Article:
CONCORD, N.H.—The gruesome machete murder of a mother in her bed shocked New Hampshire's governor and House speaker into supporting legislation making fatal home invasions punishable by death.
But their backing alone does not assure success in New Hampshire, where lawmakers have been more inclined over the years to repeal the state's narrow death penalty law than to expand it.
House Speaker William O'Brien is the prime sponsor of a bill named for Kimberly Cates, a woman from O'Brien's hometown who was killed in a 2009 burglary in her home. Her 11-year-old daughter was attacked but survived.
The young men charged in her death could not have faced the death penalty because the crime did not fall into one of the six types of murders eligible for death under New Hampshire's statute, one of the narrowest in the nation.
The six types of murders are: killing an on-duty law enforcement officer or judge, murder for hire, murder committed in connection with a kidnapping, murder committed during rape, murder committed during certain drug offenses and murder committed by a convict already serving a sentence of life without parole.
The law was last expanded in 1994 to add killing a judge.
A 19-year-old man has been convicted of Cates' murder and sentenced to life without parole. A 21-year-old co-defendant's trial is scheduled for next month. Three other youths pleaded guilty to lesser charges.
Crafting a law concise enough to address the crime that triggered the home invasion outcry also could be difficult because legally, there is no such crime as home invasion.
Senior Assistant Attorney General Will Delker said O'Brien's bill covers a wide variety of behaviors from one burglar killing another to keep merchandise stolen from a house to himself to a death resulting from a fight with an estranged spouse.
"This bill actually also would cover someone who entered the house initially lawfully by invitation and then was told to leave and didn't and maybe a fight ensued and someone died in the course of that fight," he said.
O'Brien has picked up support from Democratic Gov. John Lynch, though Lynch wants to research the proposal further.
"The governor believes there are some crimes so heinous the death penalty is warranted, and he supports expanding our statute to include some cases of home invasion. He believes we must closely with the attorney general and the legislature to carefully craft legislation," said Lynch spokesman Colin Manning.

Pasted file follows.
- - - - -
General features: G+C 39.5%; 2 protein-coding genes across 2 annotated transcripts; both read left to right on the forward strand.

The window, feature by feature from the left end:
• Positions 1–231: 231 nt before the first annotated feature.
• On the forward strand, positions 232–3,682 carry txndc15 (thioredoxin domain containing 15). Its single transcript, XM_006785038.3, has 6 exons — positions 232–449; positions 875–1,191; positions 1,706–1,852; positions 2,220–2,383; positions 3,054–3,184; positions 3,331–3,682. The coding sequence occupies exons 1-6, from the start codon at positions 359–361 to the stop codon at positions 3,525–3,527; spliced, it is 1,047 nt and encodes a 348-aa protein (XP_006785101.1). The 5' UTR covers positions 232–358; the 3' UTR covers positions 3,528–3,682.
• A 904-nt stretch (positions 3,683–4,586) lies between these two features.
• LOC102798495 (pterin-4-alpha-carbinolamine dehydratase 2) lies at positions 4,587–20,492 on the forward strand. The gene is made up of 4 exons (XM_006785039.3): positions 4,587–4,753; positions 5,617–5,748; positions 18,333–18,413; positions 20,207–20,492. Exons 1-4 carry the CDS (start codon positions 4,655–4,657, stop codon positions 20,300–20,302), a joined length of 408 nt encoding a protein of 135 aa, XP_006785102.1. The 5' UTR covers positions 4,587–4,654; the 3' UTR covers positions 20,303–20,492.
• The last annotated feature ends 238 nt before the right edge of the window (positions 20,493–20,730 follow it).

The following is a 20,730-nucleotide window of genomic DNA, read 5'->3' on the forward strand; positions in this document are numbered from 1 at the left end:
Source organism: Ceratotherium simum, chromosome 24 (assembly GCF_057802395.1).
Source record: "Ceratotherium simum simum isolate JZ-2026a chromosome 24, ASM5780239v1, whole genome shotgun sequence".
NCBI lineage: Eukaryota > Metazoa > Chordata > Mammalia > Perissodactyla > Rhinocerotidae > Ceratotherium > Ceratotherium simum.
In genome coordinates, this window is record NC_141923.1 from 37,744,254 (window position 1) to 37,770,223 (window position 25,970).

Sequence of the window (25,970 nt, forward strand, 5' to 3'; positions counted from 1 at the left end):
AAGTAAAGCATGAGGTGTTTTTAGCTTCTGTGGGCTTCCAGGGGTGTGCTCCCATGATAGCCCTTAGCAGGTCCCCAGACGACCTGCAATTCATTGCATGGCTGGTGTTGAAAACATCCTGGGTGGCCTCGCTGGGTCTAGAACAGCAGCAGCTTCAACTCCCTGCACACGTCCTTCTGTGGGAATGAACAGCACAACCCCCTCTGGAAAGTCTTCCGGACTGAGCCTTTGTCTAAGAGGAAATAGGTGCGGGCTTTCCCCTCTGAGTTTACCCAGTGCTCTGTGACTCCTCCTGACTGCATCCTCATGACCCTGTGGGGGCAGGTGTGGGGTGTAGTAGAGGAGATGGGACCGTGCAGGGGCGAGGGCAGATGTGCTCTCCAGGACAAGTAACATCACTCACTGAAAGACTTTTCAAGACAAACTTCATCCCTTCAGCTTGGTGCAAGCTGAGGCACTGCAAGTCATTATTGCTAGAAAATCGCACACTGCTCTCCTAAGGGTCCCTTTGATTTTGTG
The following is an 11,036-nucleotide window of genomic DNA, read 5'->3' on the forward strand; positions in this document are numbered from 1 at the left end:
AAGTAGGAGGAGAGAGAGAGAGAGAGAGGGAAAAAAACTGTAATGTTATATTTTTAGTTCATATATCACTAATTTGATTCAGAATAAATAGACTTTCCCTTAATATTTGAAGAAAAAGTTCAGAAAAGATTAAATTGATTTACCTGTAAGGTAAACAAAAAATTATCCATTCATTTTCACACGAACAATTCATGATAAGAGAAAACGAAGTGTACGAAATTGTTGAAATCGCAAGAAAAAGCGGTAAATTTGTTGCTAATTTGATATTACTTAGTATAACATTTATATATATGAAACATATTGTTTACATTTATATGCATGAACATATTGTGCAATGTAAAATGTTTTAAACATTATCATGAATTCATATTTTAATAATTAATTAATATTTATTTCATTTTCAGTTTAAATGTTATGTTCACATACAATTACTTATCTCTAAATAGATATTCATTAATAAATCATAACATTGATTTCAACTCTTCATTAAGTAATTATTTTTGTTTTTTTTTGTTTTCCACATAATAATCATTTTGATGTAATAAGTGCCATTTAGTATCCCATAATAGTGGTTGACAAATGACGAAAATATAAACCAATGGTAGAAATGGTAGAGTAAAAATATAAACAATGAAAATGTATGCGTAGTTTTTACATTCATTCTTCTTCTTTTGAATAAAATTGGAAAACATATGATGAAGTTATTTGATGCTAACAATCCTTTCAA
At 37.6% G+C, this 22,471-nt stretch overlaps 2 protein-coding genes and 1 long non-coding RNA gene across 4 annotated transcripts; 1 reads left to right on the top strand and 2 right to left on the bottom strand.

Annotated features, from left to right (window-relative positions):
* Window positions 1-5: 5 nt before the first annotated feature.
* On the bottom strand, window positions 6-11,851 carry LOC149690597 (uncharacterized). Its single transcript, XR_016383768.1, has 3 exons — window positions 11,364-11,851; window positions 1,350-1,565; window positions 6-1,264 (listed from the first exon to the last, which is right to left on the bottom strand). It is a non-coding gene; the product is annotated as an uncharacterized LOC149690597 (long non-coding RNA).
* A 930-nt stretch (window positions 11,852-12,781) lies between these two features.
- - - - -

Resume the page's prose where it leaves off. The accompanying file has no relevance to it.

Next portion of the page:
O'Brien's push to expand the death penalty is reminiscent of a similar effort 14 years ago when then-Democratic Gov. Jeanne Shaheen with House Republican leaders' support sought to expand the death penalty to cover a variety of crimes, including causing the death of a child under age 13.
The bill was inspired in part by the rape and murder of 6-year-old Elizabeth Knapp. Then-Attorney General Philip McLaughlin weighed charging Richard Buchanan with capital murder, but couldn't due to the narrowness of New Hampshire law. DNA tests later proved Buchanan not to be Knapp's killer.
McLaughlin, who now opposes capital punishment, said he kept Knapp's picture on top of a bookcase in his office after that as a reminder an innocent man had been accused of the crime.
Shaheen and House leaders' efforts to add child murders to the capital murder statute failed.
Three years later, the Legislature voted instead to repeal the death penalty. Shaheen vetoed the bill and the law remained on the books.
Then again, in 2009, the House voted to repeal capital punishment, but the Senate rejected the bill and joined the House in studying the death penalty. Reflecting the state's continued lack of consensus on the issue, the study commission voted 12-10 in November to recommend retaining the penalty.
Delker said New Hampshire has averaged 18-20 slayings annually over the past 40 years. He could not estimate how many might be considered capital crimes under O'Brien's proposal. Murders that fall under the existing six categories are not automatically eligible for a death sentence. Each case must be measured against aggravating factors that look at, among other things, the defendant's intent, the defendant's criminal record, the age of the victim and the heinous nature of the crime.
Home invasions similar to the Mont Vernon case are rare in New Hampshire. Delker and others say the last similar case was the murders of two Dartmouth College professors 10 years ago in their Hanover home. Two teenagers stabbed the couple as part of a plot to escape their small-town lives and become professional assassins. One was sentenced to life without parole and the other to 25 years to life.
Delker noted that only three people have been charged with capital murder since Shaheen's attempt to broaden the law. Two men are serving sentences of life without parole and the third is on death row for killing a police officer.
In its 380-year history, New Hampshire has executed 24 people, but none since 1939.
Barbara Keshen, chairwoman of the New Hampshire Coalition to Abolish the Death Penalty, said O'Brien's effort to expand the law should be rejected, though she understands why it was proposed.
"This is about a community that's in pain for what happened to people who were cherished members of that community. It is a way for society to send a strong message of disapproval," she said.
State Sen. Jack Barnes, a Raymond Republican and bill co-sponsor, believes it is more than a message. Murders in a home deserve to be punishable by death, he said. The definition of the crime is simple, he said.
"The lights are off; the doors are locked; it's a home invasion," he said.